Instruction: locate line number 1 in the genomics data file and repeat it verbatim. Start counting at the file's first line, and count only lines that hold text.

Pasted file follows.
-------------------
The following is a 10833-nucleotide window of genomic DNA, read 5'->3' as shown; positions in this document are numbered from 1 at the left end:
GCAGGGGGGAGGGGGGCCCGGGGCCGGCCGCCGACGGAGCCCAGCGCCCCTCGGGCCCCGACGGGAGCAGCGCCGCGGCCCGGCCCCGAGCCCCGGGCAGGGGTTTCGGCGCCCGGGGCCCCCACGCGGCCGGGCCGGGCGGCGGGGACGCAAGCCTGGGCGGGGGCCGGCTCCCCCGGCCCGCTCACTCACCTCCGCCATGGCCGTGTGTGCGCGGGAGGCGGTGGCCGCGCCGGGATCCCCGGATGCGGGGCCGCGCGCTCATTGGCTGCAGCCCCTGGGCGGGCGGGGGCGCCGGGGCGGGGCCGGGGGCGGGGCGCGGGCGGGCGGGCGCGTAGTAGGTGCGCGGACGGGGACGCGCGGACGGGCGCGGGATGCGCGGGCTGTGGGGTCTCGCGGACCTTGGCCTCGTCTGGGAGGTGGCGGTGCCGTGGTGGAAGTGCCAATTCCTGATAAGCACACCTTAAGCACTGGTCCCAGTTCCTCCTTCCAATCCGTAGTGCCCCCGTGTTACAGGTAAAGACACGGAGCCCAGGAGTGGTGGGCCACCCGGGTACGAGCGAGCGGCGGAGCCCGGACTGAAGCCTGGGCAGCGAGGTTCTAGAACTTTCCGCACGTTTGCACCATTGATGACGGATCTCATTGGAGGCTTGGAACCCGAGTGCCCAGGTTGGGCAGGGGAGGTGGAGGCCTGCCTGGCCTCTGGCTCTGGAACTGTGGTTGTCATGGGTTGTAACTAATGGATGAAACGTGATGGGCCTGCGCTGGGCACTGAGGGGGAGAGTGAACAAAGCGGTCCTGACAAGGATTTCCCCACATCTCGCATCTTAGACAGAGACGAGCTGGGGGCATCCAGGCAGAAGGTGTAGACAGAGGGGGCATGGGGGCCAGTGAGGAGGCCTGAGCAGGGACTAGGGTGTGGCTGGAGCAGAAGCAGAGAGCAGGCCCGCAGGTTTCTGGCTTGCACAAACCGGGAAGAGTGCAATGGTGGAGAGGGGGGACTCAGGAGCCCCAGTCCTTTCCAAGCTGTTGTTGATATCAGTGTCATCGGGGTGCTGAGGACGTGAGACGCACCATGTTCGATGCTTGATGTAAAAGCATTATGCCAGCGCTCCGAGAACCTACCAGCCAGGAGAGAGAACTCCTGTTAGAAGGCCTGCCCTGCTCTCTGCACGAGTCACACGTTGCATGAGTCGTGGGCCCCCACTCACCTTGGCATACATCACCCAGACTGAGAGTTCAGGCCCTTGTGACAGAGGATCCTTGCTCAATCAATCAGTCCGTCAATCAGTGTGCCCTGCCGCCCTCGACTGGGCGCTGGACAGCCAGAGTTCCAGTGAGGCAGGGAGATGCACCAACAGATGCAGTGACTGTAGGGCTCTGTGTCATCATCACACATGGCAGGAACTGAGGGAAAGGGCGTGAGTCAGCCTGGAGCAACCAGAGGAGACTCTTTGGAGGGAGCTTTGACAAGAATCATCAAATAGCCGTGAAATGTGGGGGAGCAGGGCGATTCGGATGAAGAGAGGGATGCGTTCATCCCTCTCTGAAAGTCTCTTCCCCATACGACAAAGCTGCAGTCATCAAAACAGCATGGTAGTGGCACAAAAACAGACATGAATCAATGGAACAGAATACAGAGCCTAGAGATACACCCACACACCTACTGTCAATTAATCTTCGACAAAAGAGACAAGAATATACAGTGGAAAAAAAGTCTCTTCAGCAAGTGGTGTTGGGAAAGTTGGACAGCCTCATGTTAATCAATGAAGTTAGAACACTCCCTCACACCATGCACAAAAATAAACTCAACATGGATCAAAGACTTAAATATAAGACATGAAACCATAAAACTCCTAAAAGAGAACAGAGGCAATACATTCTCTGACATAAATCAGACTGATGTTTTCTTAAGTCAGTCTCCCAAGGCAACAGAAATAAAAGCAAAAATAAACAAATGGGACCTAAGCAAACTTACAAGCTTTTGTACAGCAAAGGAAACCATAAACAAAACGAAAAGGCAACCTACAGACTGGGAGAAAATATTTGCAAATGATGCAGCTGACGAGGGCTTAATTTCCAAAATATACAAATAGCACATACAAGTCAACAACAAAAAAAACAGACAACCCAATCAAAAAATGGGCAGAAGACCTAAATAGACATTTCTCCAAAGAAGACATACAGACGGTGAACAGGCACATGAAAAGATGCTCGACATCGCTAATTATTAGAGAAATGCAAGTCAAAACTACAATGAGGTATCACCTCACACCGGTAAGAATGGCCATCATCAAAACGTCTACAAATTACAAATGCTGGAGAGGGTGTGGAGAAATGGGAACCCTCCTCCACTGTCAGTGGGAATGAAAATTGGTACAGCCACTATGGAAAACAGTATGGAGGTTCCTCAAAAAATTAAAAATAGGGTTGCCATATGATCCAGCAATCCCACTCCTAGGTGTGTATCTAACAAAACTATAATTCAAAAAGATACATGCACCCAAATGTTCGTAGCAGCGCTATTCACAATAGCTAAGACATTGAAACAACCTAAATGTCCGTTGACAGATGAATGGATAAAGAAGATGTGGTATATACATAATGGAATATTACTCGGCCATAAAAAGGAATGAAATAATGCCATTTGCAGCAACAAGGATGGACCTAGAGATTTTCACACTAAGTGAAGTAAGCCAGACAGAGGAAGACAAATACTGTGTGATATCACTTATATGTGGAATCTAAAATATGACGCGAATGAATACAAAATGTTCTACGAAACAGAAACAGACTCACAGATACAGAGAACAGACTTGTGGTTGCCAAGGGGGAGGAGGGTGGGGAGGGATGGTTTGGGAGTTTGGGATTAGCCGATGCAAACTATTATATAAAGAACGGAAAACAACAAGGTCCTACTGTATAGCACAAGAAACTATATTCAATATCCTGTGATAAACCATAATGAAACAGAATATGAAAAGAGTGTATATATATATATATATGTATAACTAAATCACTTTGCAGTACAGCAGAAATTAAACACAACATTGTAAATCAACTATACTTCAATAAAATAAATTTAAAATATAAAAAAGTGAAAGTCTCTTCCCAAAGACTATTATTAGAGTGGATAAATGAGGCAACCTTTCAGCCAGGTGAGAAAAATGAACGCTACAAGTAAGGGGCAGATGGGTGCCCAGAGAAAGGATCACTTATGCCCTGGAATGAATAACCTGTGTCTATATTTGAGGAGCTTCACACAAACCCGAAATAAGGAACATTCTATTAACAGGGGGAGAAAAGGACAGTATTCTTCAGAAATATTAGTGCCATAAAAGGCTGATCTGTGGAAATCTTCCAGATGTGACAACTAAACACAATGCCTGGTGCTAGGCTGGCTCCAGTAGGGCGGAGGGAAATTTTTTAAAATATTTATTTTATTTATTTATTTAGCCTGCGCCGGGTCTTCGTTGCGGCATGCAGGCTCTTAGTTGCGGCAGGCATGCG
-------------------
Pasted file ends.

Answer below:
The following is a 10833-nucleotide window of genomic DNA, read 5'->3' as shown; positions in this document are numbered from 1 at the left end: